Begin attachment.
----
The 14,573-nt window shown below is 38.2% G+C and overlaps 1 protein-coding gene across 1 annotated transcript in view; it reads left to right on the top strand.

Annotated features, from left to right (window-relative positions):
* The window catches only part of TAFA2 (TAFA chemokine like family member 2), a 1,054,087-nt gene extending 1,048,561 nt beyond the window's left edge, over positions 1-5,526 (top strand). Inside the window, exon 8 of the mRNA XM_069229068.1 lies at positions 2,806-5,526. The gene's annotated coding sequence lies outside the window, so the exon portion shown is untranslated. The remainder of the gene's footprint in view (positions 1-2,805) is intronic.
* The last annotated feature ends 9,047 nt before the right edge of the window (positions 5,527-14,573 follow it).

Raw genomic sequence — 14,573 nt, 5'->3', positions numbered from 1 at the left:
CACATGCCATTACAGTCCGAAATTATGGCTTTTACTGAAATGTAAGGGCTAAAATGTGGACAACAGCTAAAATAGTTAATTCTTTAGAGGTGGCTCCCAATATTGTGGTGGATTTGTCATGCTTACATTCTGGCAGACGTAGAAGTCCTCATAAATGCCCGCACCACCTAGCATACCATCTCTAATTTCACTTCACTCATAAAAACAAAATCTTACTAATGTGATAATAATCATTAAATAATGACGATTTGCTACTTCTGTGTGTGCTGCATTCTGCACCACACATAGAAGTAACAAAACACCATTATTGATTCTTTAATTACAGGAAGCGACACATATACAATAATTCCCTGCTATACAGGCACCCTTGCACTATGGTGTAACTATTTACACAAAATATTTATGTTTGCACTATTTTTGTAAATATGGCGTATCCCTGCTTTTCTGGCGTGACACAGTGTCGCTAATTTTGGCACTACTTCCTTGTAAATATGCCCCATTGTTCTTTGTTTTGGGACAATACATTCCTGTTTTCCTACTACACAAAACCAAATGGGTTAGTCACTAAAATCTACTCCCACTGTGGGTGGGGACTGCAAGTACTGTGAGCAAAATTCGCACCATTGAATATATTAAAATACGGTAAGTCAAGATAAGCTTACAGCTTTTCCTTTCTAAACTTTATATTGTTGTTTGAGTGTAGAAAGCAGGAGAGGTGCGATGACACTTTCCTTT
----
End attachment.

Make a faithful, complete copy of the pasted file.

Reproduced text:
The 14,573-nt window shown below is 38.2% G+C and overlaps 1 protein-coding gene across 1 annotated transcript in view; it reads left to right on the top strand.

Annotated features, from left to right (window-relative positions):
* The window catches only part of TAFA2 (TAFA chemokine like family member 2), a 1,054,087-nt gene extending 1,048,561 nt beyond the window's left edge, over positions 1-5,526 (top strand). Inside the window, exon 8 of the mRNA XM_069229068.1 lies at positions 2,806-5,526. The gene's annotated coding sequence lies outside the window, so the exon portion shown is untranslated. The remainder of the gene's footprint in view (positions 1-2,805) is intronic.
* The last annotated feature ends 9,047 nt before the right edge of the window (positions 5,527-14,573 follow it).

Raw genomic sequence — 14,573 nt, 5'->3', positions numbered from 1 at the left:
CACATGCCATTACAGTCCGAAATTATGGCTTTTACTGAAATGTAAGGGCTAAAATGTGGACAACAGCTAAAATAGTTAATTCTTTAGAGGTGGCTCCCAATATTGTGGTGGATTTGTCATGCTTACATTCTGGCAGACGTAGAAGTCCTCATAAATGCCCGCACCACCTAGCATACCATCTCTAATTTCACTTCACTCATAAAAACAAAATCTTACTAATGTGATAATAATCATTAAATAATGACGATTTGCTACTTCTGTGTGTGCTGCATTCTGCACCACACATAGAAGTAACAAAACACCATTATTGATTCTTTAATTACAGGAAGCGACACATATACAATAATTCCCTGCTATACAGGCACCCTTGCACTATGGTGTAACTATTTACACAAAATATTTATGTTTGCACTATTTTTGTAAATATGGCGTATCCCTGCTTTTCTGGCGTGACACAGTGTCGCTAATTTTGGCACTACTTCCTTGTAAATATGCCCCATTGTTCTTTGTTTTGGGACAATACATTCCTGTTTTCCTACTACACAAAACCAAATGGGTTAGTCACTAAAATCTACTCCCACTGTGGGTGGGGACTGCAAGTACTGTGAGCAAAATTCGCACCATTGAATATATTAAAATACGGTAAGTCAAGATAAGCTTACAGCTTTTCCTTTCTAAACTTTATATTGTTGTTTGAGTGTAGAAAGCAGGAGAGGTGCGATGACACTTTCCTTT